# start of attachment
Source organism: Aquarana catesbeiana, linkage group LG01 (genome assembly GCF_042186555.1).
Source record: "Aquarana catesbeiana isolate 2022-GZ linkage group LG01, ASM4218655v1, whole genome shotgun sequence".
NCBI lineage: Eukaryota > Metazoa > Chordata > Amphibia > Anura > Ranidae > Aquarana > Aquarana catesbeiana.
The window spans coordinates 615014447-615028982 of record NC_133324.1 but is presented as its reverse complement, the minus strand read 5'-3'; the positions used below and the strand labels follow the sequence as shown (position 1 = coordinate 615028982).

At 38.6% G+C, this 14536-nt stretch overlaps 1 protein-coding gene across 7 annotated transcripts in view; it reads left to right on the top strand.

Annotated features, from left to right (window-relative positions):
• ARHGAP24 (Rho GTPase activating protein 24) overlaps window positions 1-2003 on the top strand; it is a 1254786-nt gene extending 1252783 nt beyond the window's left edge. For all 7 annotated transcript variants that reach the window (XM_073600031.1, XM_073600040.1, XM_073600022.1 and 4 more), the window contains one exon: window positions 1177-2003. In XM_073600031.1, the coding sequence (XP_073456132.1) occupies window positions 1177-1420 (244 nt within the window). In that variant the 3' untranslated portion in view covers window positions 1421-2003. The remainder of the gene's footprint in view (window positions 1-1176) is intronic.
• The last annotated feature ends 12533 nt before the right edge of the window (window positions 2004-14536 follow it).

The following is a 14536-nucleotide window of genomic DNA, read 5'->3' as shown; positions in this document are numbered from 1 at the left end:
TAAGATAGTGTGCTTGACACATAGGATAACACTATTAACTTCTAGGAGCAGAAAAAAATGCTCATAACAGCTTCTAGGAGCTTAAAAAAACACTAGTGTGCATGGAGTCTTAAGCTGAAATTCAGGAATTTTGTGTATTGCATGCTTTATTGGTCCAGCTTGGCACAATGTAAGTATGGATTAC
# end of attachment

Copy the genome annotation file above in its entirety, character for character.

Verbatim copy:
Source organism: Aquarana catesbeiana, linkage group LG01 (genome assembly GCF_042186555.1).
Source record: "Aquarana catesbeiana isolate 2022-GZ linkage group LG01, ASM4218655v1, whole genome shotgun sequence".
NCBI lineage: Eukaryota > Metazoa > Chordata > Amphibia > Anura > Ranidae > Aquarana > Aquarana catesbeiana.
The window spans coordinates 615014447-615028982 of record NC_133324.1 but is presented as its reverse complement, the minus strand read 5'-3'; the positions used below and the strand labels follow the sequence as shown (position 1 = coordinate 615028982).

At 38.6% G+C, this 14536-nt stretch overlaps 1 protein-coding gene across 7 annotated transcripts in view; it reads left to right on the top strand.

Annotated features, from left to right (window-relative positions):
• ARHGAP24 (Rho GTPase activating protein 24) overlaps window positions 1-2003 on the top strand; it is a 1254786-nt gene extending 1252783 nt beyond the window's left edge. For all 7 annotated transcript variants that reach the window (XM_073600031.1, XM_073600040.1, XM_073600022.1 and 4 more), the window contains one exon: window positions 1177-2003. In XM_073600031.1, the coding sequence (XP_073456132.1) occupies window positions 1177-1420 (244 nt within the window). In that variant the 3' untranslated portion in view covers window positions 1421-2003. The remainder of the gene's footprint in view (window positions 1-1176) is intronic.
• The last annotated feature ends 12533 nt before the right edge of the window (window positions 2004-14536 follow it).

The following is a 14536-nucleotide window of genomic DNA, read 5'->3' as shown; positions in this document are numbered from 1 at the left end:
TAAGATAGTGTGCTTGACACATAGGATAACACTATTAACTTCTAGGAGCAGAAAAAAATGCTCATAACAGCTTCTAGGAGCTTAAAAAAACACTAGTGTGCATGGAGTCTTAAGCTGAAATTCAGGAATTTTGTGTATTGCATGCTTTATTGGTCCAGCTTGGCACAATGTAAGTATGGATTAC